French Presidency pitches changes to law enforcement provisions in the AI Act

An example of facial recognition technology used on bypassers. [Trismegist san/Shutterstock]

A new compromise text on Artificial Intelligence (AI) and law enforcement marks more swift progress on the AI Act in the EU Council, with the French Presidency aiming for at least a partial general approach in June.

In the past week, the French Presidency of the European Council has circulated several compromises on the Artificial Intelligence Act, a flagship proposal to regulate AI systems following a risk-based approach.

The AI regulation is a high priority for Paris, trying to progress as much as possible before the end of its presidency. However, the French Presidency sent mixed signals about what it wanted to achieve during the Telecom Council on 3 June 2021.

According to an EU diplomatic source, the idea is to reach a general approach to the entire text. By contrast, for a second diplomat, the general approach will not be reached before the end of the year, and the French government is aiming for a partial compromise on the provisions regarding innovation, standards and common specifications (Art. 40-55).

However, what is clear is that the law enforcement aspect of the legislation has been a sticking point throughout the discussion, with Germany and Finland even calling for separating these provisions into a different file. A compromise seen by EURACTIV on Tuesday (5 April) outlines how the French diplomats are trying to address this aspect.

Biometric systems

On the sensitive use of biometric identification systems, the definition was modified to explicitly exclude ID verifications and checks, for instance, to access airport security or unlock a smartphone.

The text clarifies that real-time is intended as in “biometric identification system whereby the capturing of biometric data, the comparison and the identification all occur instantaneously or near instantaneously.”

The definition of ‘publicly accessible space’, where the prohibition for deploying facial recognition technologies applies, was also edited in search of greater clarity, with explanations and examples added to the text’s preamble.

The document significantly broadens the exception under which biometric recognition might be used, removing the specific example of missing children and the reference that the threat needs to be ‘imminent’. Ensuring the safety of physical infrastructure was added in the exception.

Moreover, the use of biometric identification systems for the location of a criminal suspect was extended from the original text that required the criminal offence to fall under the scope of a European arrest warrant to any criminal offence that might lead to a detention period of at least five years.

Under a new article, the restrictions to facial recognition technologies would not apply when a person is unwilling or unable to identify him or herself in a situation that authorises police forces to carry out identity checks.

Conformity assessment

Significant changes were applied to the derogation to the conformity assessment procedure, which allows a market surveillance authority from any member state to authorise the placement of a high-risk AI system on the market upon reception of a duly justified request.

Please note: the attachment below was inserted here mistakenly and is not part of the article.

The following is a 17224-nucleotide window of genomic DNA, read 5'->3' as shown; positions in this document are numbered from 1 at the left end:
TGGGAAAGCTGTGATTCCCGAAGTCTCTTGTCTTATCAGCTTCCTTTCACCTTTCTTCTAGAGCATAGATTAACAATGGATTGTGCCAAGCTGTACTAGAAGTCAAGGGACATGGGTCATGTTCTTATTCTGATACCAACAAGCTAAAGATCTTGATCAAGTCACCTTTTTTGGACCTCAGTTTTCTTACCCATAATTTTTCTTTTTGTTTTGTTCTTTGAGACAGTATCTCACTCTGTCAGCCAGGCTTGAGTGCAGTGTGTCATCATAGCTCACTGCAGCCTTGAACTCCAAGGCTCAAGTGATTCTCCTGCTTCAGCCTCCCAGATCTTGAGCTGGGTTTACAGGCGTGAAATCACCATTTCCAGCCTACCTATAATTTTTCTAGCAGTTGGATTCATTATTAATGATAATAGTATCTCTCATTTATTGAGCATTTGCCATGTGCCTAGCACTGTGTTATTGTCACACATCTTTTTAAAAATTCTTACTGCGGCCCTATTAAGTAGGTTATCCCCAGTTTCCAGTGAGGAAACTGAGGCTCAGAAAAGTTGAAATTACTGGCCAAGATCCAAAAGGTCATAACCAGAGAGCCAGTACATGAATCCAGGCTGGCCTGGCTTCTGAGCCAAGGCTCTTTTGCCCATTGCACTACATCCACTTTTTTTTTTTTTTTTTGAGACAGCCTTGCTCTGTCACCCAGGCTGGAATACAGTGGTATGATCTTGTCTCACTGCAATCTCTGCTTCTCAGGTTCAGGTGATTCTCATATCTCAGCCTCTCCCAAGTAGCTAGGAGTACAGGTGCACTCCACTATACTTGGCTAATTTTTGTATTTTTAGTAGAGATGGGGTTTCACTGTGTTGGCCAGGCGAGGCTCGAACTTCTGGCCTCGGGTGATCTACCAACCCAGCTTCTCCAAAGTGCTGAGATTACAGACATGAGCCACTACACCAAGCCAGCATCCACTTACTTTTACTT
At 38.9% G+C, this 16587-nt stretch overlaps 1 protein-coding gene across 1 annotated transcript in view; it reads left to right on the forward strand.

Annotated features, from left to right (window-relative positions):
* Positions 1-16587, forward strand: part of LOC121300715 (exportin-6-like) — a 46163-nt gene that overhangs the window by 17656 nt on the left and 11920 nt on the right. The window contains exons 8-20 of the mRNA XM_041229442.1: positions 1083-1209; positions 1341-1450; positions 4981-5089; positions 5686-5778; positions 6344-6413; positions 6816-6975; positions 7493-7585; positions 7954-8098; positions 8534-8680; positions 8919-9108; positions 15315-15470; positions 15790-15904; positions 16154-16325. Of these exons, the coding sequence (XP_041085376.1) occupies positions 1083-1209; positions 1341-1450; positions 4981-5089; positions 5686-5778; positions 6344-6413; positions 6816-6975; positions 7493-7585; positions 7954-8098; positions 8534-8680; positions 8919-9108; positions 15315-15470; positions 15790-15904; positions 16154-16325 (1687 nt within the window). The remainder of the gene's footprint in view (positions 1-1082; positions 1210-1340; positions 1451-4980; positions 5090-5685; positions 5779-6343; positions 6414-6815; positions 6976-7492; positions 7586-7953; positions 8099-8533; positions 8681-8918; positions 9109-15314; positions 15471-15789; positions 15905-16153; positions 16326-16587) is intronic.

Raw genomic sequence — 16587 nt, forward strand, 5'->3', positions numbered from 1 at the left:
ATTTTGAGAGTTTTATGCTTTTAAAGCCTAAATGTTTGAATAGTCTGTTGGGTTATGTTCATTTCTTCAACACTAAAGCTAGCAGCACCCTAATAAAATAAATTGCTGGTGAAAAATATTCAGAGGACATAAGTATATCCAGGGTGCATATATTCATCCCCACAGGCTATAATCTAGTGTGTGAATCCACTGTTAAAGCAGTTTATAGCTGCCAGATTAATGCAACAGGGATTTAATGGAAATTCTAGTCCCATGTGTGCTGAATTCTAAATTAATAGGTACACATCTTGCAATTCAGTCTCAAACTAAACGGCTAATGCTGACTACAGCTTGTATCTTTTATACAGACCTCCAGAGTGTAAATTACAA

In the original proposal, the Commission or another member state could challenge the authorisation within two weeks, with the EU executive playing the role of the deal-breaker in case of different interpretations. This possibility was removed in France’s text.

In addition, a new article has been added: “to create a possibility to ask ex-post for authorisation for law enforcement authorities, in order to provide more flexibility for these authorities in case of specific urgencies.” In these cases, the authorisation needs to be asked for “without undue delay.”

“This is way too broad and potentially harmful. The purpose of that article was to have some small exceptions with at least some oversight. This is basically saying the police just do it anyway and ask later,” said Sarah Chander, a senior policy advisor at the European Digital Rights.

Transparency obligations

Users of AI systems with emotion recognition technology would generally have to inform those who are being targeted. However, an exception for this transparency obligation has been included for criminal investigations.

Additionally, the text specifies that the use of emotion recognition will need to be clear and distinguishable the first time of exposure and that national governments can go beyond introducing additional transparency requirements.

EU database for high-risk AI systems

The AI Act includes an EU database with information regarding the deployed high-risk systems. According to the new text, this information would not be publicly accessible for the high-risk systems in the field of testing, as it would only be available to the market surveillance authority and the EU Commission.

However, the text does not clarify which information will be made public and which not. The annexe to the document specifies that the high-risk systems in law enforcement and migration would be excluded from the database.

Market monitoring and surveillance

A new article was added to specify that the post-market monitoring of a high-risk AI system does not affect the confidentiality of law enforcement authorities in conducting their investigations.

Finally, the French government rephrased the article on the market surveillance authority to supervise the application of AI systems by police agencies “to indicate that data protection authorities do not necessarily have to be the first choice in this respect.”

Next steps

The French compromise text will be discussed in a meeting with government representatives for justice and home affairs on Thursday (7 April).

[Edited by Nathalie Weatherald]

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